It was, from some who have kept close tabs on the process, an exhaustive search to find a new varsity basketball coach at Saint Louis.
The Crusaders hired longtime coach Sol Batoon on Wednesday. Batoon is a 1966 graduate of Farrington High School. His coaching resume has stretched across the state: Assistant coach and assistant athletic director at Chaminade; Kaiser, St. Joseph, Campbell, Thompson Academy, St. Francis. He was athletic director and boys basketball coach at St. Francis, starting a program from scratch and getting the gym constructed.
He chatted with Hawaii Prep World on Thursday morning.
HPW: Congratulations on being hired by Saint Louis.
Batoon: Thank you.
HPW: It’s the toughest league to compete in for boys basketball. It seems like every Division I program in the ILH continues to bring in talent and has built tradition at a very high level.
Batoon: Saint Louis has a great history in basketball. They won six state titles. You can’t dismiss those.
HPW: True, but since Jim Nicholson’s era, it’s been almost 40 years since the Crusaders dominated at the state level in basketball — with the exception of a few teams like the ’99 squad led by Junior Wong. It’s been tough in this league. Can the school build a championship basketball program the way other ILH schools seem to have the resources for?
Batoon: Saint Louis does a good job of giving kids opportunities. Everything is based on need and what we need to concentrate on is building the culture in regards to basketball. Winning resolves a lot of the issues. I’m not saying we’re going to win right away, but we’ll compete. There are great coaches all around the ILH. I can’t be concerned about what the other schools are doing. I can only be concerned with what we can improve on.
HPW: What has changed since the first time you coached at the high school level?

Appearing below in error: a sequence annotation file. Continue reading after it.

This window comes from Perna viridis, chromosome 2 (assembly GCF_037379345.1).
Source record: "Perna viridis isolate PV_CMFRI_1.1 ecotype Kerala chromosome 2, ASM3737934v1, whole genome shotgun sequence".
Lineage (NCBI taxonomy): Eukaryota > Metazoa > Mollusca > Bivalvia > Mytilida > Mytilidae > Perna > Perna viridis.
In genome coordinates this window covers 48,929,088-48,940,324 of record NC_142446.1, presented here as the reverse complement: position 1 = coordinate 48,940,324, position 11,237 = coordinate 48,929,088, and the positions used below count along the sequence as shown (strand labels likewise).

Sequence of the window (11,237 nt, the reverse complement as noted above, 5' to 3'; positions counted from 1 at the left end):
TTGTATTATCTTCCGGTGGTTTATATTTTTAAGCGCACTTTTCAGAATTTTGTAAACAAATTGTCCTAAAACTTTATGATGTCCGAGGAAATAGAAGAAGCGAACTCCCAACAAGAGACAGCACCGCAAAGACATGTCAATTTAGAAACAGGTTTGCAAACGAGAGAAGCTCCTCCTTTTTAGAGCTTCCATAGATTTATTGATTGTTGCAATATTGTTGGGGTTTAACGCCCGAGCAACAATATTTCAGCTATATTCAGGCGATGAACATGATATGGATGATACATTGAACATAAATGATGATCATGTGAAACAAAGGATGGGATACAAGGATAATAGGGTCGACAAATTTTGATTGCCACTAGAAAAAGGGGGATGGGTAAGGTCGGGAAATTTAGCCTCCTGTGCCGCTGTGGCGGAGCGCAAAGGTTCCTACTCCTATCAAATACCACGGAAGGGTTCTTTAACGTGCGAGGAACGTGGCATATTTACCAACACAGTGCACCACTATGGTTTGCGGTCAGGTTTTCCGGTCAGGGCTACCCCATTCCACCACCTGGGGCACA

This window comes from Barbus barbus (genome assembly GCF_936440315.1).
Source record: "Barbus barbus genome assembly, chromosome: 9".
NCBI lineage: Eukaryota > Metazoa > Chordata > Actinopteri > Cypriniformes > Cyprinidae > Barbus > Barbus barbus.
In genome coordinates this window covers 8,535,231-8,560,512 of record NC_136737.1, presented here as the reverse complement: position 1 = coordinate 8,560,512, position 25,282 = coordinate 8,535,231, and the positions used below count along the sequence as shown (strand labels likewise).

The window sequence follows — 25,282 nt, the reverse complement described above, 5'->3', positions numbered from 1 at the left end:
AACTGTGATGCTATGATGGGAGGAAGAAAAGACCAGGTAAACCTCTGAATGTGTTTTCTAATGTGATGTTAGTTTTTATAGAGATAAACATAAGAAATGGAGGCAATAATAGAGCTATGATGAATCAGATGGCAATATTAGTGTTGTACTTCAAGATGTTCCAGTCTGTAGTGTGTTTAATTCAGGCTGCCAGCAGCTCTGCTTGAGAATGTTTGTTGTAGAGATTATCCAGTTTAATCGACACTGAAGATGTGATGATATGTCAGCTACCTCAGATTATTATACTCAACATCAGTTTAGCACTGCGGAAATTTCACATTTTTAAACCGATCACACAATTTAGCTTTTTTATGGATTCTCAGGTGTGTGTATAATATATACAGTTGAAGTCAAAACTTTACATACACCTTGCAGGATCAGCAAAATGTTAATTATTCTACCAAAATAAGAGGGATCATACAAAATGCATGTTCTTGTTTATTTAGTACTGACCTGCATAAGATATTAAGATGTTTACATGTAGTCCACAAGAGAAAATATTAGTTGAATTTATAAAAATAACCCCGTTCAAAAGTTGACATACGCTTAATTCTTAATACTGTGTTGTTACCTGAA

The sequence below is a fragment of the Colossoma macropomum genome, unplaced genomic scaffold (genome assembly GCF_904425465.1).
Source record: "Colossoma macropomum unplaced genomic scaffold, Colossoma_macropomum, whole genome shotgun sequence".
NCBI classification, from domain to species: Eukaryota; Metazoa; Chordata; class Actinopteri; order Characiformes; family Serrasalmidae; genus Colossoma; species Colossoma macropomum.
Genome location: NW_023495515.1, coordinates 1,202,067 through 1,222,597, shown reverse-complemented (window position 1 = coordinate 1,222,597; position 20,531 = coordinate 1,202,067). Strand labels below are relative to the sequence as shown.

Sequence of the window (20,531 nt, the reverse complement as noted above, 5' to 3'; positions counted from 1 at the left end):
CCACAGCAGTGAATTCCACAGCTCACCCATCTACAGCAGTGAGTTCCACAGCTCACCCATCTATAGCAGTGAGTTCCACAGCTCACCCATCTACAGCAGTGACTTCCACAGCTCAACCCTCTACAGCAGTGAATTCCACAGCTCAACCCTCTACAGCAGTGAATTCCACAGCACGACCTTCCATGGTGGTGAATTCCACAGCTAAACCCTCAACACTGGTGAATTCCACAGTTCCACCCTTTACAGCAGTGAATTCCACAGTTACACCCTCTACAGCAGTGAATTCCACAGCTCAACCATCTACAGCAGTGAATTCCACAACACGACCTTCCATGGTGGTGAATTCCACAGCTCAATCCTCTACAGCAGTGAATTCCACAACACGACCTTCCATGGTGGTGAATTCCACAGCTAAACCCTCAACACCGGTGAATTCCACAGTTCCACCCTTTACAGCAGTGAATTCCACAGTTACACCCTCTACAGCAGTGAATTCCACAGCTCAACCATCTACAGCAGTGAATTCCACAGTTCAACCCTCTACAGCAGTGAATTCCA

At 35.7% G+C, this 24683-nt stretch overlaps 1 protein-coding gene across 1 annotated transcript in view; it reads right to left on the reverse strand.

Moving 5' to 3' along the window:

Batoon: When I was at Kaiser, I was a strong disciplinarian. I had to learn to water that down some. It’s a different generation now. It starts with the kids’ attitudes and if they understand what their roles are, for them to have a way to communicate with us so they can express what they’re feeling, you can understand the way they are, then you can teach them and help them understand the value of team success, and appreciate what they do. When they can understand that, then your expectations can grow and your team can get better.
HPW: You never seem to get tired. You’re at football and basketball games all the time. Are you going to be able to balance your role as a grandfather with coaching?
Batoon: I’m lucky in a way that almost all my sons and daughters are on the mainland. Our oldest is coaching (football) with Lane Kiffin at Florida Atlantic. My other two two are at Liberty (High School) and one is at Saint Louis. We have 19 grandchildren. We’re good Catholics.
HPW: When Alan Silva left, he left a pretty talented roster. What do you know about them?
Batoon: I’m trying to have an open mind so when we have tryouts after the state football championship, we can be objective about who we can have on the team. I know there’s great athletes.
HPW: When Saint Louis beat Maryknoll in the ILH playoffs last season, they switched to a 1-2-2 zone and Maryknoll went cold from the perimeter.
Batoon: We’ll play inside-out, the way we played at St. Francis. It takes awhile to build a program. The proper thing to do is build it from the bottom out. It’s kind of a late notice, one month out, so I’m scrambling. We’ll play in less tournaments (than five). We have to have a sense of identity of what we do and how we do. I’m not worried about them competing. They come from the football program and know how.